# Associative Composition Algebra/Introduction

An associative composition algebra, or AC algebra, (A, +, ×, *) is an associative algebra (A, +, ×) that is at the same time a composition algebra (A, *). In terms of the axioms of a mathematical structure, these algebras are characterized by

${\displaystyle \forall a,b,c\in A\ \ (ab)c=a(bc),}$ and
${\displaystyle \forall a,b\in A\ \ (ab)^{*}(ab)=(aa^{*})(bb^{*}).}$

A composition algebra is constructed as an algebra over a field F, and is equipped with a mapping ${\displaystyle N:\ A\rightarrow F\ \ {\text{by}}\ \ a\mapsto aa^{*}.}$ The axiom involving the conjugation (*) expresses N's group homomorphism property between the multiplicative groups of A and F.

Associative composition algebras come in three levels: unarion, binarion, and quaternion. The unarion level in this text will be either R, the real numbers, or C, the complex numbers. At the unarion level, the conjugation is the identity mapping, and ${\displaystyle N(a)=a^{2}}$ at this level.

Five additional associative composition algebras will be described in this wikibook: There is just one binarion and one quaternion AC algebra over C, but two of each over R. Two of the latter are division algebras and have the greatest literature. The extra two over R are split composition algebras; they possess null vectors ${\displaystyle (aa^{*}=0).}$

Associative Composition Algebras over R or C
• R = real numbers
• C = division binarions, also known as complex numbers
• D = split binarions, a.k.a. split-complex numbers
• T = bibinarions, a.k.a. bicomplex numbers, a.k.a. tessarines
• H = division quaternions, a.k.a. Hamilton’s real quaternions
• Q = split-quaternions, a.k.a. coquaternions
• B = biquaternions, a.k.a. complex quaternions

The terms tessarine and coquaternion were used by James Cockle writing in Philosophical Magazine, in the wake of Hamilton's lectures on H and B. The term binarion, an essential linguistic insertion, was used by Kevin McCrimmon in his book A Taste of Jordan Algebras(2004).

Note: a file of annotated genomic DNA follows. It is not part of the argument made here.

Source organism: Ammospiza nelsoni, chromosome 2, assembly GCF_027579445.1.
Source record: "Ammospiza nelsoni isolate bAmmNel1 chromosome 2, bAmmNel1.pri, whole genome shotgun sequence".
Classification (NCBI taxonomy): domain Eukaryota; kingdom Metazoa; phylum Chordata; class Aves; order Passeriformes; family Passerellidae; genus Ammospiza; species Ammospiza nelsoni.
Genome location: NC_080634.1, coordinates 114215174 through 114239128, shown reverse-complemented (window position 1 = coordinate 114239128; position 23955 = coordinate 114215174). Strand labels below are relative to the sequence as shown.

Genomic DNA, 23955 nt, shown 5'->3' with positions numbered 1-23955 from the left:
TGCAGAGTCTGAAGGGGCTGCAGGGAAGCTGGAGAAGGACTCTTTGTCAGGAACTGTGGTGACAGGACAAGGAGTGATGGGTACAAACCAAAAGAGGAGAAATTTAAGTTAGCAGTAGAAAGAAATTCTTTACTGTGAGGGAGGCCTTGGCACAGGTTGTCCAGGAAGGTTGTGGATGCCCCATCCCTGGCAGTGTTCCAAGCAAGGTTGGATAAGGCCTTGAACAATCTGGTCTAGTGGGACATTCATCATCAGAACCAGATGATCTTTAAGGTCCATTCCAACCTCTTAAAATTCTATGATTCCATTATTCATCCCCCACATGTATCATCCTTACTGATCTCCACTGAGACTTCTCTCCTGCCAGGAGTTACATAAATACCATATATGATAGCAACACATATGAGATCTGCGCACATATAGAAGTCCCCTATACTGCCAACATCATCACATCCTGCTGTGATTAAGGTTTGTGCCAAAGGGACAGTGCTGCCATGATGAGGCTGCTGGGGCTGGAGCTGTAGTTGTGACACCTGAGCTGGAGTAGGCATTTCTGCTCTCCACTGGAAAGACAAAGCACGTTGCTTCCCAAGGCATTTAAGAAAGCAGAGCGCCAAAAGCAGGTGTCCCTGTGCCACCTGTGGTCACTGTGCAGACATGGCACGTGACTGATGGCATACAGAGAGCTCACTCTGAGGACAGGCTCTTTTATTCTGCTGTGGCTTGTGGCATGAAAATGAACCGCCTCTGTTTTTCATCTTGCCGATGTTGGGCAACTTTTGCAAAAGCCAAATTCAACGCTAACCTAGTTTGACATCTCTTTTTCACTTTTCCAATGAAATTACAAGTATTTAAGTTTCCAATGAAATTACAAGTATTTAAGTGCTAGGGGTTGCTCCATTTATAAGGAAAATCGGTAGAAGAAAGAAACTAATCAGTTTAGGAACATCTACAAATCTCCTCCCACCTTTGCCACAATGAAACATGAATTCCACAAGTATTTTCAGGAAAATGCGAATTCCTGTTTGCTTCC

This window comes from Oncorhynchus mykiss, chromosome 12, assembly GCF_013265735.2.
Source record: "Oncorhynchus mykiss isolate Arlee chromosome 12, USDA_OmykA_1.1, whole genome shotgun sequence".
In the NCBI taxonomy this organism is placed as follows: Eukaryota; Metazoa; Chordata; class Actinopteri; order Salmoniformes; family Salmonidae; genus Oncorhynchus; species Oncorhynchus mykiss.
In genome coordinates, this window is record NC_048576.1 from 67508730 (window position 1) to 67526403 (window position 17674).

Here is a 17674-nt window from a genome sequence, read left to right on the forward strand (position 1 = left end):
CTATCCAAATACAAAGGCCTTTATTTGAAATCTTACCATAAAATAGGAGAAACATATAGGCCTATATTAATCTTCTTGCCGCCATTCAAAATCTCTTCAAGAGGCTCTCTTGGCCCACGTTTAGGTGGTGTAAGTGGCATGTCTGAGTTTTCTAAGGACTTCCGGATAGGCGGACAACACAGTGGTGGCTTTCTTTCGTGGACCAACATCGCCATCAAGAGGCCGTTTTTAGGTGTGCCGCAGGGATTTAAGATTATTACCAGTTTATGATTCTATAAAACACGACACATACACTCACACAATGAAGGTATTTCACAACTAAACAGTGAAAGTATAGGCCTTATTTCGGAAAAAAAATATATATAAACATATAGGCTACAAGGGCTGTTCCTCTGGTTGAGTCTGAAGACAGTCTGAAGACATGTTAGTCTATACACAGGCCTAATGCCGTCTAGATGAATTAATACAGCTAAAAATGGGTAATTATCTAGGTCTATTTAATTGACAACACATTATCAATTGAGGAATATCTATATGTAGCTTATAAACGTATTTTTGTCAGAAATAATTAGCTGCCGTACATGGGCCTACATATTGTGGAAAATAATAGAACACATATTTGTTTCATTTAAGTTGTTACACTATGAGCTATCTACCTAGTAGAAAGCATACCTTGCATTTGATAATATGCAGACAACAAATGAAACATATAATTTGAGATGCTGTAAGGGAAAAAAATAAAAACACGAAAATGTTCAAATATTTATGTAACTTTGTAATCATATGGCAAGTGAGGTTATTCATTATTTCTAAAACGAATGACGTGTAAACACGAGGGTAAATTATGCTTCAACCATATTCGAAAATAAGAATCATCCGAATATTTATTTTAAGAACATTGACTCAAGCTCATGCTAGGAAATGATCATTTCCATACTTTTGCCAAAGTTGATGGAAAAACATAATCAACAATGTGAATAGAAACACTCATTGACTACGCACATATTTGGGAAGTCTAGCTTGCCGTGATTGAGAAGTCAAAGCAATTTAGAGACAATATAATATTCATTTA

Any AC algebra may provide arguments to a linear fractional transformation, here called a homography as is traditional in projective geometry. The demonstration begins with Mobius transformations of division binarions and the construction of a cross-ratio homography. Three-dimensional kinematics is expressed with quaternion homographies. Cosmological symmetry expressed by conformal mapping is described with biquaternion homography.

In an AC algebra A, ${\displaystyle \ \{x\in A:x\ =\ x^{*}\}}$ is the field of scalars, either R or C in this text. In the case of R, it is the real line embedded in A. For an element ${\displaystyle x\in A,\ \ (x+x^{*})/2}$ is the scalar part of x, and for real algebras it is the real part of x.

Each algebra A has a bilinear form on ${\displaystyle N(x+y)-N(x)-N(y)}$ written

${\displaystyle \langle x,\ y\rangle \ :={\tfrac {1}{2}}(\ (xy^{*})+(x^{*}y)\ ).}$

Given ${\displaystyle y\in A,\ \{x:\ \langle x,y\rangle \ =\ 0\}}$ is the set of elements orthogonal to y, and given

${\displaystyle a,b\in A,\ \ \{x:(x-a)(x-a)^{*}=bb^{*}\}}$ is a quadratic set in A.

The distinction between these two types of sets is reduced with Möbius transformations and later in the chapter Homographies by embedding A in its projective line.

The following lemma uses complex numbers C to prepare one of the approaches to Q:

Lemma: If two lines are inclined by θ radians, then the composition of reflections in these lines is a rotation of 2θ radians.

Algebraic proof: Lines L and M intersect at X, which is taken as (0,0) ∈ C, where L is aligned with the real axis. Reflection in L is complex conjugation. M passes through ${\displaystyle e^{i\theta }}$ (say), and reflection in M comes by rotating it to L, then conjugating, and rotating back to the original position of L:
${\displaystyle z\mapsto (e^{-i\theta }z)^{*}e^{i\theta }\ =\ e^{i\theta }z^{*}e^{i\theta }\ =\ e^{2i\theta }z^{*}.}$

Reflection in L goes first, ${\displaystyle z\mapsto z^{*}.}$ Then reflection in M is

${\displaystyle z^{*}\mapsto e^{2i\theta }z^{**}\ =\ e^{2i\theta }z.}$ The composition is ${\displaystyle z\mapsto e^{2i\theta }z,}$ a rotation of twice the angle of inclination.